A Joint Symposium in 2018-19 Sponsored by New York University and the William P. Clements Center for Southwest Studies at Southern Methodist University, and convened by Kent Blansett (University of Nebraska-Omaha), Cathleen Cahill (Pennsylvania State University), and Andrew Needham (New York University).
Urban history has been, to borrow Philip Deloria’s term, an “unexpected place” to find Indians. Despite some notable case studies, Native people have been largely excluded from stories of the development and social experience of urban North America. And yet, Native and First Nations communities have been vital to the making of America’s cities. At the same time, urban spaces have been central to key narratives of American Indian history. Urban life gave rise to new Intertribal Indian identities. It also encouraged Native people,to participate in and transform various cultural forms, from radio broadcasting and film-making to the writing of novels and operas.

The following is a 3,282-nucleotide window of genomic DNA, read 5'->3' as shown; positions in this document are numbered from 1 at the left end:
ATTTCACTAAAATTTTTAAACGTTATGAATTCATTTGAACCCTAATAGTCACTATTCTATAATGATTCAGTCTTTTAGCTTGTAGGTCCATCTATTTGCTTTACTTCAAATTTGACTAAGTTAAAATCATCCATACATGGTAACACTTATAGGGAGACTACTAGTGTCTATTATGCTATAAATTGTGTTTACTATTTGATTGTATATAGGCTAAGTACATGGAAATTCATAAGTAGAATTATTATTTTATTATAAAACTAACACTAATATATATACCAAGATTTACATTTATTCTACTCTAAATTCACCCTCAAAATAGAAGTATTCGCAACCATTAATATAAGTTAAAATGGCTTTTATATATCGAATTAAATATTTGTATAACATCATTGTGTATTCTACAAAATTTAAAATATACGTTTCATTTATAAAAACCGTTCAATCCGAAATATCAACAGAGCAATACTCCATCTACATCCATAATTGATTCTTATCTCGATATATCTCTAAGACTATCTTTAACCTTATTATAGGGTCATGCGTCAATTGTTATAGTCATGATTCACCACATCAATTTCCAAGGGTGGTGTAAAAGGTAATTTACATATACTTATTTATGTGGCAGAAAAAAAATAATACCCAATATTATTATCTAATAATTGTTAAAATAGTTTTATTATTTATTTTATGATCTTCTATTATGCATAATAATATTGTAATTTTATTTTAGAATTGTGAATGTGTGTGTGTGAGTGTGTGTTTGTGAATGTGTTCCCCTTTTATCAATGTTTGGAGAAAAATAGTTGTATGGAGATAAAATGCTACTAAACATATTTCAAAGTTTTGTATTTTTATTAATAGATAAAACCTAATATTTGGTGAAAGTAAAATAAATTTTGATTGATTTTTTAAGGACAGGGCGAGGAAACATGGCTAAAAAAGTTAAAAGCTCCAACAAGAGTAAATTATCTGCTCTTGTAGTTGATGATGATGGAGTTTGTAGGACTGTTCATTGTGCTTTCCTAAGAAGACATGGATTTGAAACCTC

"Indian Cities” will explore what it means to consider American Indians as agents of urban history. Participants include:
Maurice Crandall (Dartmouth College), Jennifer Denetdale (University of New Mexico), C. Joseph Genetin-Pilawa (George Mason University), Mishuana R. Goeman (UCLA), Nathaniel Holly (William & Mary), David Hugill (Carleton University), Ari Kelman (UC-Davis), Douglas Miller (Oklahoma State University), Elaine Nelson (University of Nebraska-Omaha), Dana E. Powell (Appalachian State University), Sasha Suarez (University of Minnesota), and Daniel Usner (Vanderbilt University) along with co-conveners Kent Blansett (University of Nebraska-Omaha), Cathleen Cahill (Pennsylvania State University) and Andrew Needham (New York University)..
The symposium will occur in two stages and in two places. The first meeting will be in September 2018 at SMU’s campus in Taos, NM, where there will be a private workshop for participants. The scholars will gather to workshop again and hold a public symposium at New York University in the spring of 2019. Each Clements Center symposium follows a similar model and each has resulted in a book published by a prominent academic press.
Mural by Gregg Deal and Votan Henriquez , Hotel Figueroa, Los Angeles CA